Toronto, Ontario, Canada
This public telephone is found underground within the Toronto railway system, which is the most heavily used urban mass transit system in all of Canada.
The year was 1984, and America’s fast food industry was reaching a near-mythological zenith. The “Wendy’s” hamburger chain was rapidly expanding with their famous “Where’s the beef?” commercials appeared on TV sets all over the country. So, where exactly was the beef? Well, it wasn’t in Clifton…yet. Until Wendy’s executives discovered the then-vacant Esquire Theater.
Originally built in 1911, the Esquire had entertained Clifton residents for over seventy years before shutting its doors in 1983. First opened as a neighborhood box theater, the theater – then known as the Clifton Opera House – hosted live performances and silent films. The establishment continued to evolve with the movie industry, screening Hollywood films and later becoming a leading arthouse theater.
When Wendy’s discovered the Esquire sat unused, they jumped at the chance to bring square burgers and Frosty’s to the neighborhood — but they were in for a big surprise. Clifton residents weren’t interested in what was on Wendy’s menu, and instead, wanted to preserve the Esquire. A three-year development battle ensued, leading residents to band together in opposition of thr developers.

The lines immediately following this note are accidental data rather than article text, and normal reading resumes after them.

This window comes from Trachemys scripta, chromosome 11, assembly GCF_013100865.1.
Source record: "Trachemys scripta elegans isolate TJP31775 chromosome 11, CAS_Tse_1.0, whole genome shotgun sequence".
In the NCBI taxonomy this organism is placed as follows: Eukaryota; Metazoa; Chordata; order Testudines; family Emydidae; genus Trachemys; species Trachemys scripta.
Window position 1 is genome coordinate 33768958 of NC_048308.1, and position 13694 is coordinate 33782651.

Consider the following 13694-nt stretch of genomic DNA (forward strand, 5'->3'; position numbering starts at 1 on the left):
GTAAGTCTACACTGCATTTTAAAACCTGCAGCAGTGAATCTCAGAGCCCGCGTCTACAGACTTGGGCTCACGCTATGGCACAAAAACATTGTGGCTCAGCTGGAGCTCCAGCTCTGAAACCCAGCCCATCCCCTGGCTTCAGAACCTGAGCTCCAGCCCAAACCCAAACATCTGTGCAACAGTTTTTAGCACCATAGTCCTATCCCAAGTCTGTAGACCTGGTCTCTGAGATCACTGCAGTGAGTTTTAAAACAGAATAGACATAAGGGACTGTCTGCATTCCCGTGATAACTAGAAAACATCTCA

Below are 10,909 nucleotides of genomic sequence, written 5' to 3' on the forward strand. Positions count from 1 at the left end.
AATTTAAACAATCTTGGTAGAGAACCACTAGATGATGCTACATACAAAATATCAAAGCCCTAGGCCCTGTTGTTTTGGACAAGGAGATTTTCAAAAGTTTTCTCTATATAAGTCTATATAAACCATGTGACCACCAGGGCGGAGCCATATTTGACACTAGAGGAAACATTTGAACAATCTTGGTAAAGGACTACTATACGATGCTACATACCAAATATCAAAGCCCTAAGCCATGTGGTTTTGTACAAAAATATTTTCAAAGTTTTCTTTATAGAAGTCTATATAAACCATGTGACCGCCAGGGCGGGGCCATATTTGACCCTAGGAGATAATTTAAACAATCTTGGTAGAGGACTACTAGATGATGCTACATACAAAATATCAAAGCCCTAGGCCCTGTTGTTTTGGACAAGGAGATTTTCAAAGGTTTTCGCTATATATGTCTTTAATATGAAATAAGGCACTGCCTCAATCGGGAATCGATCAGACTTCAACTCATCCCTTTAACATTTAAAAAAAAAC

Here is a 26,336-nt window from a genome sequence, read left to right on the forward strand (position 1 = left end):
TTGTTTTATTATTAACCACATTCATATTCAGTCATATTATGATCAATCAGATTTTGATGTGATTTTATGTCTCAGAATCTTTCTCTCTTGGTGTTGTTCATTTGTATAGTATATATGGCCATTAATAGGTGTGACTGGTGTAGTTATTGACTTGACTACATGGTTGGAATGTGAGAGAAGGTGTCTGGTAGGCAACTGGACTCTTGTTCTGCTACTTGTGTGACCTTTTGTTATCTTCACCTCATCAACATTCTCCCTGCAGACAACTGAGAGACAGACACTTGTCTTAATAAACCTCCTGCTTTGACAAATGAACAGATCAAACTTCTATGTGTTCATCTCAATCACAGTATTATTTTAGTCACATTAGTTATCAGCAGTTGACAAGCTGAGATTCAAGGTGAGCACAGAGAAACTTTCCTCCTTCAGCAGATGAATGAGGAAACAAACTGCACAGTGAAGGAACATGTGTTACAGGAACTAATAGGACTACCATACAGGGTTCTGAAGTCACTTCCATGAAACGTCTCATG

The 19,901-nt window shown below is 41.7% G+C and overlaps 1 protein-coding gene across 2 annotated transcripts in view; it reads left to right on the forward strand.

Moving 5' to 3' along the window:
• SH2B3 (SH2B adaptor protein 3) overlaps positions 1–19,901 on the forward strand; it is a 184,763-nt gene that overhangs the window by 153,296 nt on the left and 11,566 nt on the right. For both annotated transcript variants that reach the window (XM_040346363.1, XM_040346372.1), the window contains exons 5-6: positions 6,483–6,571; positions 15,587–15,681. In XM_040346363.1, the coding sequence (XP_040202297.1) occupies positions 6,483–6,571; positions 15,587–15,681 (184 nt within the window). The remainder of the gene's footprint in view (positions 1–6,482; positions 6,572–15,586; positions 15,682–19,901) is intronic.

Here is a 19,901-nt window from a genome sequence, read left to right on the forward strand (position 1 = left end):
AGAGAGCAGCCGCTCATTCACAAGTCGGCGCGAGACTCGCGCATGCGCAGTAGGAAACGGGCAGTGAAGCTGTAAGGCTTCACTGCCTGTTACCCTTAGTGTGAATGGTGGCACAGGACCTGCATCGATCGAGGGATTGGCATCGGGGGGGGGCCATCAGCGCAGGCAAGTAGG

Clifton won, and the Esquire was saved. Today, the Esquire remains the only independent theater in the U.S. to show first-run Hollywood films, and has been celebrated as a “film industry rarity” for it. As it turns out, if patrons are really craving a burger, there’s a Wendy’s about 5 minutes down the road. Though we think they’d probably prefer to snag a soda and popcorn from the concession stand instead.
Written by: Kelly MurrayKnow more? Share with us!
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